Wozny’s innovative teaching idea, “Project Based Learning,” is focused on showing students how math can be used in the real world. During the first quarter, students complete a virtual store project, where each student opens up their own “virtual” business and works with percentages, percent markups, and integers to develop an area of interest into a business. The second quarter uses common investigation tools involving math to solve a mystery, such as determining the speed of a car from a skid mark or the size of a suspect from their shoe size. Third quarter is used to build a town to scale, using geometry to build a scaled version of their own house, followed by the fourth quarter, where students put together a census book by collecting data from a random sample of the students in our school. They will collect household information about technology use, size of the household, common family activities and education to end with a final presentation to their school board about the data collected. Wozny hopes this program will not only help students effectively understand math, but will also enhance their ability to communicate about the math they do.
Erica Walter (2016)Tacoma, WA
Walter’s innovative teaching idea, “Innovate in Ford’s Makerspace,” is focused on creating a makerspace in the Morris E. Ford Middle School library, enabling students to learn 21st century creative skills. A makerspace is known as an innovative, ‘do-it-yourself’ space where students can gather to create, invent, and learn. With the space at Morris E. Ford Middle School, students in grades six through eight will have access to resources, materials, and the technology necessary to engage in rich learning opportunities. The space will provide an interest-based learning environment for students to explore, design, innovate, and collaborate with one another while using a variety of technologies and tools. These opportunities will inspire creativity, allowing for open-ended exploration to design and create projects such as 3D prints, simple machines, as well as basic arts and crafts. The makerspace will create a culture of innovation within the library embracing the idea of a holistic approach to developing eco-literacy, while teaching students the importance of a growth mindset.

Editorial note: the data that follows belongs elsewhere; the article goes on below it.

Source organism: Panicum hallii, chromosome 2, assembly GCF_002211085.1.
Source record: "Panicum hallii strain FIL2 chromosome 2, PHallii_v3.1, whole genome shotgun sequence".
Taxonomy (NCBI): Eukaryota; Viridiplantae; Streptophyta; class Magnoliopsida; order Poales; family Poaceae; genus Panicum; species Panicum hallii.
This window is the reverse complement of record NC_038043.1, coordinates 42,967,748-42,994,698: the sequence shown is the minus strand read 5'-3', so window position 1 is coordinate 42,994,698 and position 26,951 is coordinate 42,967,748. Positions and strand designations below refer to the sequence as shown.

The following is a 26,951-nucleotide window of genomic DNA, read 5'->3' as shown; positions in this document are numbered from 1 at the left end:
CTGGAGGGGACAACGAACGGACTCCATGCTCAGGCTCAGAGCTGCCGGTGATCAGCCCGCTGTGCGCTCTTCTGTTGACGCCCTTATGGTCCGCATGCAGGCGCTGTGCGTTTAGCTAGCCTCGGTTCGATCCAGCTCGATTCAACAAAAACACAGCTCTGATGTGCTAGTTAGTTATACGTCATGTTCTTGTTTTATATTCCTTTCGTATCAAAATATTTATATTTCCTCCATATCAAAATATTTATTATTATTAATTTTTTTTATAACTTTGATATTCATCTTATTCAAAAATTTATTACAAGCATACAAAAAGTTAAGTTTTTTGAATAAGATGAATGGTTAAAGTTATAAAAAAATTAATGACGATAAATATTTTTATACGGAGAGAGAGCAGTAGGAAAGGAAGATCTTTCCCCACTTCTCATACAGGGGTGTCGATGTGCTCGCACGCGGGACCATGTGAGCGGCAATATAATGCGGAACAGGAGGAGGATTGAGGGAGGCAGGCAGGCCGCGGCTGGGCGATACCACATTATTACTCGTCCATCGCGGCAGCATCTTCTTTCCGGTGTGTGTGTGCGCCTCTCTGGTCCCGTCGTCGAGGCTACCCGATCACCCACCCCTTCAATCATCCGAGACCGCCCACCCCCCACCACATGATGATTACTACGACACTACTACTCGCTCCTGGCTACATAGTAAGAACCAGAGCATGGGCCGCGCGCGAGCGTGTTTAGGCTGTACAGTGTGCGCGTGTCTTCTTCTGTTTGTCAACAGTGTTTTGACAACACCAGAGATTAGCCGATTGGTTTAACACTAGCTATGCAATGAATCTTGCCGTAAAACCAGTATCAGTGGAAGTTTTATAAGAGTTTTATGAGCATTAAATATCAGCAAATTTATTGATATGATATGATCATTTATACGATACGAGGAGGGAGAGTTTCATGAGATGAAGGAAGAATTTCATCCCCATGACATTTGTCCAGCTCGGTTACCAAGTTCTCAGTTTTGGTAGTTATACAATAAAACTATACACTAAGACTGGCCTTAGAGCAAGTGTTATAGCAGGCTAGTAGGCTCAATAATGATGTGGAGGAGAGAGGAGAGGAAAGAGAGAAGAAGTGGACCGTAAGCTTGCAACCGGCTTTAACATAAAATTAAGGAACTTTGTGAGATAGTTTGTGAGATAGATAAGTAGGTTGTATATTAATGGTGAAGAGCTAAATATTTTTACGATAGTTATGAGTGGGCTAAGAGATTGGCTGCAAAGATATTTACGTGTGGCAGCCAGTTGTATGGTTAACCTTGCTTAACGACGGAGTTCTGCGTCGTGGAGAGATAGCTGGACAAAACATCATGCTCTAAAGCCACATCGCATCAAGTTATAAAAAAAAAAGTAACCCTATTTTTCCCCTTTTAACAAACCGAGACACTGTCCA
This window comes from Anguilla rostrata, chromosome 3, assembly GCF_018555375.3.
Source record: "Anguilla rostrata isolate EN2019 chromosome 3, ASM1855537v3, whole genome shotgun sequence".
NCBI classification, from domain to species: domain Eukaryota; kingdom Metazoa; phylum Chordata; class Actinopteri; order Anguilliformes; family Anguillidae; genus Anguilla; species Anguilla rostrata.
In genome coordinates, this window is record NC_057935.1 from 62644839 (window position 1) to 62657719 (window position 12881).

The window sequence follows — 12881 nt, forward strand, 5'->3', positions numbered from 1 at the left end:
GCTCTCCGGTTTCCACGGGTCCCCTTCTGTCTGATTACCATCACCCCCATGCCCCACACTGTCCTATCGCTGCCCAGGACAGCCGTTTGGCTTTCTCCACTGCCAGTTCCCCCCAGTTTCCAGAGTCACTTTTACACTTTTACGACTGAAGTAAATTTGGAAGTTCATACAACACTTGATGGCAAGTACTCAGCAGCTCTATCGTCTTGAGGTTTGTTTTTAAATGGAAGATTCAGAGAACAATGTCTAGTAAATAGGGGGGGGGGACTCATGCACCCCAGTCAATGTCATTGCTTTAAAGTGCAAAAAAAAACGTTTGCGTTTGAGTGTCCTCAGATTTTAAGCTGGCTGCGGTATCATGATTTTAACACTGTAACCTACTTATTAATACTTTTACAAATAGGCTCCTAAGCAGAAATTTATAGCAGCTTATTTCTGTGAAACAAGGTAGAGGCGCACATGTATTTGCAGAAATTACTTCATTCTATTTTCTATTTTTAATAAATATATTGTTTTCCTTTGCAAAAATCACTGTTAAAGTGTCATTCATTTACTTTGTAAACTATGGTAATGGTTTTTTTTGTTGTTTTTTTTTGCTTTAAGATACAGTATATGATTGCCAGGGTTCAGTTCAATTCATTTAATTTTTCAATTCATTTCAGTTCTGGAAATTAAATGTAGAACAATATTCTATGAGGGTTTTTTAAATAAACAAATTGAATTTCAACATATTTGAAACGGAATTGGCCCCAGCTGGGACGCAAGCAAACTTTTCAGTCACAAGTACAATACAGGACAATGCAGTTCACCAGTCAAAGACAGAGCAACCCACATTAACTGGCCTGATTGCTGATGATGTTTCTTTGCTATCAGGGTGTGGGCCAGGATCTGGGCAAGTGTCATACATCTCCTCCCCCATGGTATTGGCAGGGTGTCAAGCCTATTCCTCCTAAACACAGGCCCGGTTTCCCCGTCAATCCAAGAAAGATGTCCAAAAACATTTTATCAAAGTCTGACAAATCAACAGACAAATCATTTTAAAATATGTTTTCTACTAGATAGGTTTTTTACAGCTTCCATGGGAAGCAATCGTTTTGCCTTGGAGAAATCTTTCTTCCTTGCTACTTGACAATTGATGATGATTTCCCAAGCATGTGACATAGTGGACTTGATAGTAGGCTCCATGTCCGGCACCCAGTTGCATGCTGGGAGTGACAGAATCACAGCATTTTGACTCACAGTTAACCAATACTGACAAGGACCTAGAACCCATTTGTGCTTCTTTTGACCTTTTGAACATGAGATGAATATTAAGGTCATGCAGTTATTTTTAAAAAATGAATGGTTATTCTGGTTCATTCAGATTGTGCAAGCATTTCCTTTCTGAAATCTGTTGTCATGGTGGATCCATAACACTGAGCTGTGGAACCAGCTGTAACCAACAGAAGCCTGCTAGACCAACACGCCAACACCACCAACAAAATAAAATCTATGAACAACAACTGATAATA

Charles Westby (2016)Fort Atkinson, WI
Westby’s innovative teaching idea, “Beyond Blinky Lights,” is focused on investigating the world of digital electronics and computer programming using the Arduino microcontroller interface. Students will learn the basics of digital electronics such as Boolean logic, logic gates, simple binary code and timing circuits in addition to programming an Arduino. They will use the tutorials in an Arduino development kit to learn the code that makes the Arduino microcontroller respond to inputs. Microcontrollers are omnipresent, helping control everything from your car to your cellphone. The unique activities will allow students freedom to explore creations of their choice while at the same time creating confidence in using these devices. Through necessity and design, students will also learn how to reuse and re-purpose items as they "hack" various electronics equipment for parts.
Roger King and Doug Burge (2016)Holmen, WI
King and Burge’s innovative teaching idea, “Greening Up Math,” is focused on building a greenhouse setting, in the form of a lab, that will engage students in challenging projects, enable them to solve problems, and allow them to discover new types of learning. The lab will provide real context for mathematical concepts and skills to be uncovered through observation and inquiry – allowing students to comprehend math concepts better than in the current delivery of the curriculum. The goal, following the course, is for students to receive a graduation credit that is recognized by the Wisconsin Department of Public Instruction. King and Burge believe that this program will create a learning environment that fosters the development of meaningful collaboration and problem solving.
Pamela Stegall, Dr. Carrie Marcum, Jana Woofter, Tonya Fleming, Ashley Barker, Aaron Clark, Karla Hilliard, Kelsey Fry, Robert Howard and Natasha Fields (2016)Martinsburg, WV
The team’s innovative teaching idea, “Full STEAM Ahead!”, is focused on engaging students currently enrolled in computer programming courses. Those involved with Spring Mills High School’s newly formed STEM (science, technology, engineering and mathematics) Academy as well as those enrolled in core classes will participate. The program will develop cross-curricular activities and projects connecting the use of the programmable drones. Students involved in the program will experience hands-on activities designed to peak their interest in STEM related fields of study and employment. Competitive student robotic teams will also be formed to allow students to expand their skills beyond the classroom.